RPD helps make it a sweet Halloween

The Roswell police and fire department participated in the Roswell's fall festival at the Russ DeKay Soccer Complex Tuesday. The RPD had multiple vehicles in during the festival's “Trunk-or-Treat,” resulting with costumed kids of all ages getting the opportunity to meet with first responders, climb aboard the department's SWAT vehicle and collect a good amount of candy. (Roswell Police Department Photo)

Marriage Licenses


Ramos, Juan C.; Mendoza, Fabiola, 10/30/17

Vargas-Hernandez, Teofilo E.; Garcia, Norma J., 10/30/2017

Palacios, Nicholas Brandon; Guardiola, Natalie Marie, 10/27/2017

Caster, William Gordon; Wood, Ashley Danielle, 10/27/2017

Tavarez Gonzalez, Ramon Ezequiel; Carrillo, Edith, 10/26/2017

Matthews, Jimmy R.; Hooten, Donna M., 10/25/2017

Flores-Delara, Gabriel; Gomez, Sabryna Nicole, 10/24/2017

Ridge, Christopher A.; Pedrazzi, Sarah M., 10/24/2017

Torres, Jaime; Morales, Camille Isela, 10/24/2017

Carvajal De La Rosa, Reynaldo; Becerra, Karina C., 10/23/2017

Mahan, Justin T.; Berding, Lindsay D., 10/20/2017

Maples, Darren T.; Hall, Andrea M., 10/19/2017

Wood Hondo, Preston; Juarez, Darian M., 10/18/2017

Cobos, L’rissa Reanne; Linares, Desiree M., 10/18/2017

Burrell, Joshua Levi; Salinas, Veronica, 10/17/2017

Pacheco, Christopher M.; Montoya, Audra L., 10/16/17

Conti, Anthony B. Jr.; Clements, Andrea, 10/16/2017

Murphy, Richard J.; Downey, Ilona, 10/16/2017

Tucker Wetterman, Colton; Fernau, Rebecca Elizabeth, 10/13/2017

Montes, Joel; Puentes, Araceli T., 10/13/2017

Lupien, Joseph D.; Rhodes, Cheyenne Nicole, 10/13/2017

Thomas, Dylan C.; Carrasco, Cecilia, 10/13/2017

Perez Sarinana, Antonio; Carreon Roman, Dulce Cielo, 10/11/2017

Perry, Stephen Wayne Jr.; Penn, Nikiya Michelle, 10/11/2017

Quiroz, Larry; Lozano, Dalphina I., 10/11/2017

Melendez, Fabian T.; Washington, Cassandra M., 10/11/2017

Dornan, Daniel B.; Dye, Jena D., 10/10/2017

Moore Leon, Tobies; Council, Belishia Lafrancis, 10/10/2017

Fairchild, William C. III; Woody, Jennifer-Marie Claire, 10/06/2017

Aguirre, Samuel; Rubio, Eunice, 10/06/2017

Pollard, Bradford D.; Ivans, Naomi R., 10/06/2017

Chavira, Obed; Gonzalez Mendoza, Sarahi, 10/06/2017

Eldridge, Jackie T.; Benedict, Kristi Elizabeth, 10/06/2017

Reyes, Luis G.; Banda, Rosa K., 10/05/2017

Almanza-Baca, Luis R.; Sepulveda-Galaviz, Nallely, 10/05/2017

Moody, Preston l.; Irish, Jill N., 10/05/2017

Montes, Isac C.; Trujillo, Rose M., 10/05/2017

Medina, Angel Antonio; Solis-Pantoja, Estefania, 10/04/2017

Muhammad, Ronald Elijah; Robinson-Rashad, Hakima Helen, 10/04/2017

Munoz, David; Frazier, Tyler M., 10/03/2017

Navarrette-Carrasco, Taylor R.; Reese, Sarah E., 10/03/2017

Barajas-Ochoa, Luis Antonio; Bencomo, Ashley Monique, 10/02/2017

Dickman, Anthony J.; Waggoner, Brittany Amber, 10/02/2017

Ray, Thomas M. II; Weeks, Francesca A., 10/02/2017

North Union Avenue expansion to begin soon


The improvement and expansion of a portion of North Union Avenue is scheduled to begin in mid-November.

Citizens are invited to a public pre-construction meeting to learn more about the project, the construction process and timetable. The meeting will take place at 6 p.m. Monday in the Roswell Convention and Civic Center’s Nancy Lopez Room. The convention center is at 912 N. Main St.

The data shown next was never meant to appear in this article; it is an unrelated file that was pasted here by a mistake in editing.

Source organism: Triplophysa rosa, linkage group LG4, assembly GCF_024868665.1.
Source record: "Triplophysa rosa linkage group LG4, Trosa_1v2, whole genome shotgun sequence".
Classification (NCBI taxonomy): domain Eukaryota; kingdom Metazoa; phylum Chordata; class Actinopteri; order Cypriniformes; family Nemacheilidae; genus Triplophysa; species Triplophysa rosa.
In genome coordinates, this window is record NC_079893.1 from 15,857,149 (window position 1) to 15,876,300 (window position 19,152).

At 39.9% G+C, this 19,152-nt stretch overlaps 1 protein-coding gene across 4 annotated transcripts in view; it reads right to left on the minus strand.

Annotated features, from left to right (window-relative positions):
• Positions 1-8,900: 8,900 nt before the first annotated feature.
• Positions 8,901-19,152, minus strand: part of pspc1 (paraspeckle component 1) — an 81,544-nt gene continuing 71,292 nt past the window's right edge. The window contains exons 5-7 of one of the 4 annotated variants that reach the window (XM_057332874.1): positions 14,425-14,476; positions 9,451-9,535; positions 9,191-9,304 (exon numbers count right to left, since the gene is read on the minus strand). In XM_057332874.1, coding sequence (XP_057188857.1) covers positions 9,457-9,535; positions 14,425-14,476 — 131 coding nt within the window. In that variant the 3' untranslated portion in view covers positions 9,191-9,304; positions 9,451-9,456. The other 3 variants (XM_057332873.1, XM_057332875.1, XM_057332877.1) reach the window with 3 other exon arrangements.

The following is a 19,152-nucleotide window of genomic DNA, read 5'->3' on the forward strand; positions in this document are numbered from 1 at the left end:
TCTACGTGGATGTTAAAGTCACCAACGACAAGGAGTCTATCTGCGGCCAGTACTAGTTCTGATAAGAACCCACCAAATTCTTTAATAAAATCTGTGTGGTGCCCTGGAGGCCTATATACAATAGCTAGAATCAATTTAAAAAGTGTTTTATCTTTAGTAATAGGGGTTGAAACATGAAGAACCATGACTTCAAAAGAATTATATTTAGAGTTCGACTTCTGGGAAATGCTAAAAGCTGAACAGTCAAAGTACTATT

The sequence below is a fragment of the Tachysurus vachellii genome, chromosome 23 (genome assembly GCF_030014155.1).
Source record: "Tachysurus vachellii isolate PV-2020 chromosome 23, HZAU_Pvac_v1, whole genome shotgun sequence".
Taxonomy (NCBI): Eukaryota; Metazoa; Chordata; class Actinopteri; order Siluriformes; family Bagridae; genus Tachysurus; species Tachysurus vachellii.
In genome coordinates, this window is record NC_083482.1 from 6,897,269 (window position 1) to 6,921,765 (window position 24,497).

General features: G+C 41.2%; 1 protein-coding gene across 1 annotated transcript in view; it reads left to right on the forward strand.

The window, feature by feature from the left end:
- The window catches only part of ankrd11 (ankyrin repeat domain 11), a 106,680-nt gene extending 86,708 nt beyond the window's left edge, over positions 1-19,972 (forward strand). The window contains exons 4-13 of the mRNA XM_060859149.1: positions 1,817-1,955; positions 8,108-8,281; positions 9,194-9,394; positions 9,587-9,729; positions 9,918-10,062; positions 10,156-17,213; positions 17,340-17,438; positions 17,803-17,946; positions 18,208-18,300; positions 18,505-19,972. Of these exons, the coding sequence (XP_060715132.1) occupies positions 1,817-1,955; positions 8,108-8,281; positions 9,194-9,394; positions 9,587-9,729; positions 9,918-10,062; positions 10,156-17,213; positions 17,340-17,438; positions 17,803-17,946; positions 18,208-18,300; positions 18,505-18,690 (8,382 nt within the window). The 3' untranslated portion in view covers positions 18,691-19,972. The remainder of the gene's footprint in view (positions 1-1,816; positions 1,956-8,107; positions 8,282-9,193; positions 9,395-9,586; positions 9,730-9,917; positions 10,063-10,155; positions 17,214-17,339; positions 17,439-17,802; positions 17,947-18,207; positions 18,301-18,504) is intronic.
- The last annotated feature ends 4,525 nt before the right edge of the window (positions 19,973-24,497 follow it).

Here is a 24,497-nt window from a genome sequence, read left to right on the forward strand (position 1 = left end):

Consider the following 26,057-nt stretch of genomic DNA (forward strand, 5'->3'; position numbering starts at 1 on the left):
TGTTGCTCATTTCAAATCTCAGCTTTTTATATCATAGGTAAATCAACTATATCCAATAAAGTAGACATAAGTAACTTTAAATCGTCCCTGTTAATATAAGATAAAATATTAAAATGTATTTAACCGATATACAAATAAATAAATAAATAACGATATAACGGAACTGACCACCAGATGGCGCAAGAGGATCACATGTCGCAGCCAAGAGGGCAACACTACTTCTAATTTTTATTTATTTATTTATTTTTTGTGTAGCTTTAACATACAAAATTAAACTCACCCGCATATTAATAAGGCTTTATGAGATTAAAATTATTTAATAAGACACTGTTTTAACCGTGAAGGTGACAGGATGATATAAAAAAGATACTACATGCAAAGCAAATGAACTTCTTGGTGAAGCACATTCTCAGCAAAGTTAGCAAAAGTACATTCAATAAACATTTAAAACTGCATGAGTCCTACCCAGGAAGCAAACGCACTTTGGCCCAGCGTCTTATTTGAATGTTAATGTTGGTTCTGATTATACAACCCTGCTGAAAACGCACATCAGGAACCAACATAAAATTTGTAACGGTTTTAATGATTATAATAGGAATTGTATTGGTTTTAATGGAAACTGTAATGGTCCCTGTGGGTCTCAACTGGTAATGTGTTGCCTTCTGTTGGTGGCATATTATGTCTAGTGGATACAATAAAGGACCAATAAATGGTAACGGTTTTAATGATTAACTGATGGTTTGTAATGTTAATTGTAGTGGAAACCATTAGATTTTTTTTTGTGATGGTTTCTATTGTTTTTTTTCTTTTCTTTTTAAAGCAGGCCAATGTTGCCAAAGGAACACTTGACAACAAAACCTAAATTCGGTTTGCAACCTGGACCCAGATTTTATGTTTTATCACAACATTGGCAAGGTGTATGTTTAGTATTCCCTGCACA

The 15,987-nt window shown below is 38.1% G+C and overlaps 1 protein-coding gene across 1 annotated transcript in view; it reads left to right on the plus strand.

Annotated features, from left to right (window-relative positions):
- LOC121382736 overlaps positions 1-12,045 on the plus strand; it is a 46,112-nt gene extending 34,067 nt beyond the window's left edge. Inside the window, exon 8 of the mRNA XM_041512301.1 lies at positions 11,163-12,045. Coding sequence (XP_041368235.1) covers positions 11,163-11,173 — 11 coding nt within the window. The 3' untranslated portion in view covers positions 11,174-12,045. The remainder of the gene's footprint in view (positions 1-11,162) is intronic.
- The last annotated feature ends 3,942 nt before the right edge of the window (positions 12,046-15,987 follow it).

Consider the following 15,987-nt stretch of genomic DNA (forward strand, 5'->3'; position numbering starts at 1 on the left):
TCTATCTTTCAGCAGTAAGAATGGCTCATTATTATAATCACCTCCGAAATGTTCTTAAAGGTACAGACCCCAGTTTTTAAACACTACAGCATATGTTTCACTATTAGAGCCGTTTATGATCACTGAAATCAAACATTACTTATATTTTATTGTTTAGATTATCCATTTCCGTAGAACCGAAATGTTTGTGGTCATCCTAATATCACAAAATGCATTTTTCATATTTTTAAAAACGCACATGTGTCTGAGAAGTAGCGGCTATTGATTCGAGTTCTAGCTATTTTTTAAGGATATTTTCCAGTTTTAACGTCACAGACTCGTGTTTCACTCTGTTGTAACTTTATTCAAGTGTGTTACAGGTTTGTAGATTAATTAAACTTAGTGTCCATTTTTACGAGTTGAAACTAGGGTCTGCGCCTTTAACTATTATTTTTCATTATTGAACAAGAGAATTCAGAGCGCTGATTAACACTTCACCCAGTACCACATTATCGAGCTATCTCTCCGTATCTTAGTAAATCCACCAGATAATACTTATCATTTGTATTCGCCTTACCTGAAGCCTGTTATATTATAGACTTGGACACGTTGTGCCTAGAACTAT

The project will occur between West 19th Street and West Country Club Road and will expand that section of North Union Avenue from two lanes to four lanes. The project is expected to be completed by mid-April, depending on weather conditions during the work.

With the exception of some possible brief time periods, residents of that area will have access to their streets throughout the project. Detour signs will be in place to direct traffic to alternate routes while North Union Avenue is under reconstruction.

In addition to adding another traffic lane on each the northbound and southbound sides of that section of North Union — which already is a four-lane road to the south of the project area — the project will install curbs and gutters, as well as sidewalks. There will also be landscaped water detention ponds installed on the east side of the road.

The general contractor for the $2.5 million project is Carlsbad-based Constructors, Inc.

Avery sworn in to College Board

Carleton (Cla) Avery, shown to the left, is officially sworn in to represent District 5 on the ENMU-Roswell Branch Community College Board by Fifth Judicial District Court Judge, Hon. James M. Hudson, prior to the board meeting on Nov. 1. (Submitted Photo)

High five for drug-free kids

The Roswell Chamber of Commerce Red Coats greet children at Nancy Lopez Elementary recently during Red Ribbon Week. (Submitted Photo)

Raising money for awareness

Monterrey Elementary Parent Advisory Committee raised funds in celebration of Breast Cancer Awareness Month. Pictured, from left, are Wanda Porter, Chaves County Cancer Fund board member; Savannah Vasquez, Monterrey Elementary School student; Rita Kane-Doerhoefer, Chaves County Cancer Fund board member; and Greg Torres, Monterrey Elementary School principal. (David Rocha Photo)

Scoring funds for a good cause

The Goddard Girls and Boys soccer programs raised over $564 for the Chaves County Cancer Fund during the Pink Game against Roswell High. Pictured, from left, are Hailey Sanchez, Alex Nesslerodt, Grace Shea, Theresa Brewpon, Brittanye Lamb, Blas Mendez, Jesse Reyes, Leo Melendez and Gabriel Sanchez. (Submitted Photo)

Paul Leroy Tisler


Paul Leroy Tisler, age 69, of Roswell, NM, went to be with his Lord and Savior Jesus Christ Monday, October 30, 2017. A viewing will be held Sunday, November 5, 2017, between 4 p.m. and 7 p.m. at LaGrone Funeral Chapel, Roswell, NM. A funeral service will be held at 10 a.m. Monday, November 6, 2017 at First Baptist Church with Pastor Aaron Colyer officiating. A memorial service with ash scattering will be held Wednesday, November 8, 2017, on the former family ranch at Ft. Sumner, NM, with everyone welcome to attend. The procession to the ranch will meet in the First Baptist Church Ft. Sumner, NM parking lot at 1 p.m.